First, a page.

by Tamara Wilson, CNN
(CNN) At a time when many talk about what’s “wrong” with education, there are many talented teachers making a positive impact in our schools.
A great example of an educator who’s making such an impact is Shekema Silveri. She is an Advanced Placement (AP) English teacher in room 110 at Mount Zion High School in Jonesboro, Georgia. Silveri says she loves her students and gives them her best every day. Her students feel the same way about her – some even call her Momma.
Silveri allows ANY student to sign up for her class. There are no requirements, but she says students have to be up for the challenge. She builds confidence in her kids by having them justify their perspectives and evaluate their reasoning, while at the same time teaching them the importance of getting an education.
Mount Zion Senior Jeffrey Wallace had this to say, “We take a look at every aspect of how many great contributions we've made to America and the world as a whole, as opposed to being inside an AP U. S. history class where we predominantly talk about European history, I think it's awesome that I come inside an AP literature class and get the whole lesson that includes African American history. I believe this is great for my self confidence.”
Mount Zion is a Title I high school where you won’t find the latest technology. This forced Silveri to find creative ways to keep her students engaged. While some classrooms don’t allow cell phones, Silveri encourages her students to use them. The students look up definitions for the word of day with apps like dictionary.com and conduct research for assignments on their phones. She also believes they write more when communicating via blog and Twitter. The high school teacher integrates other multimedia into her lessons by having her students give PowerPoint presentations along with shooting and editing video.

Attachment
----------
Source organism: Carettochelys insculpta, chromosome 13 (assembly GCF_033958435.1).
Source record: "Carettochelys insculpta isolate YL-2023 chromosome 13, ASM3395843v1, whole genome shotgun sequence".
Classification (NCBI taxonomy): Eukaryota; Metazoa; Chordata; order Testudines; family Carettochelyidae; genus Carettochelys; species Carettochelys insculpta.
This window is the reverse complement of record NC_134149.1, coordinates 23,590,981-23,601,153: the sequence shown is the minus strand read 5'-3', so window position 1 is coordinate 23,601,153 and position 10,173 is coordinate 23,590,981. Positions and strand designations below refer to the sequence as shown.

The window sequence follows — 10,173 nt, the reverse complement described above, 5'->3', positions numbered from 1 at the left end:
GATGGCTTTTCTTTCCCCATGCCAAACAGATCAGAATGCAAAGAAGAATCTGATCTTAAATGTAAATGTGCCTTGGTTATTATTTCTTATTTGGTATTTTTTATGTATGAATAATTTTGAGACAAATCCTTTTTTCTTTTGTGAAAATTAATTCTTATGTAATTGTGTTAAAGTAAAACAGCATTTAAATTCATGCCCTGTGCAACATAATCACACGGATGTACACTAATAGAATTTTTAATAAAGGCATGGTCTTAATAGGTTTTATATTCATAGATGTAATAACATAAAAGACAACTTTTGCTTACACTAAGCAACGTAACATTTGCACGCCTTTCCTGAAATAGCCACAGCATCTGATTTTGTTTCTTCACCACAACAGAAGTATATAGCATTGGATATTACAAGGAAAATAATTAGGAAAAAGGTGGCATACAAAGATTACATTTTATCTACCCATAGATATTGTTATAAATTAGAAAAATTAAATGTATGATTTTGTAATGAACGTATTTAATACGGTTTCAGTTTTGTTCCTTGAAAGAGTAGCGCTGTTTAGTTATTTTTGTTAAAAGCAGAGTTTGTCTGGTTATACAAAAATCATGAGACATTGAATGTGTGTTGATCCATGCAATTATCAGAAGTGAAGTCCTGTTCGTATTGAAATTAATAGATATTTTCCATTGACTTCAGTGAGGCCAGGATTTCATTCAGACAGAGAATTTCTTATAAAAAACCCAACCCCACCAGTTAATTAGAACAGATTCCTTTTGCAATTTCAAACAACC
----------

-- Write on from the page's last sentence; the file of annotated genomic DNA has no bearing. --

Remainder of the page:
This is what Junior Allyissa Young said after giving her first PowerPoint presentation in front of the class, “I was really not a talker, but presenting my project in front of the classroom helped me to open up. I know being able to express myself to others will give me a lot more opportunities.”
In 2011, Silveri was one of 11 teachers in the state who had a 100% student passing rate on all of her standardized tests. Her innovative teaching style also earned her a Milken Educator Award that same year.
Each year the Milken Family Foundation recognizes 40 outstanding K-12 educators nationwide with the Milken award, which is called “The Oscar of Teaching” and a cash prize.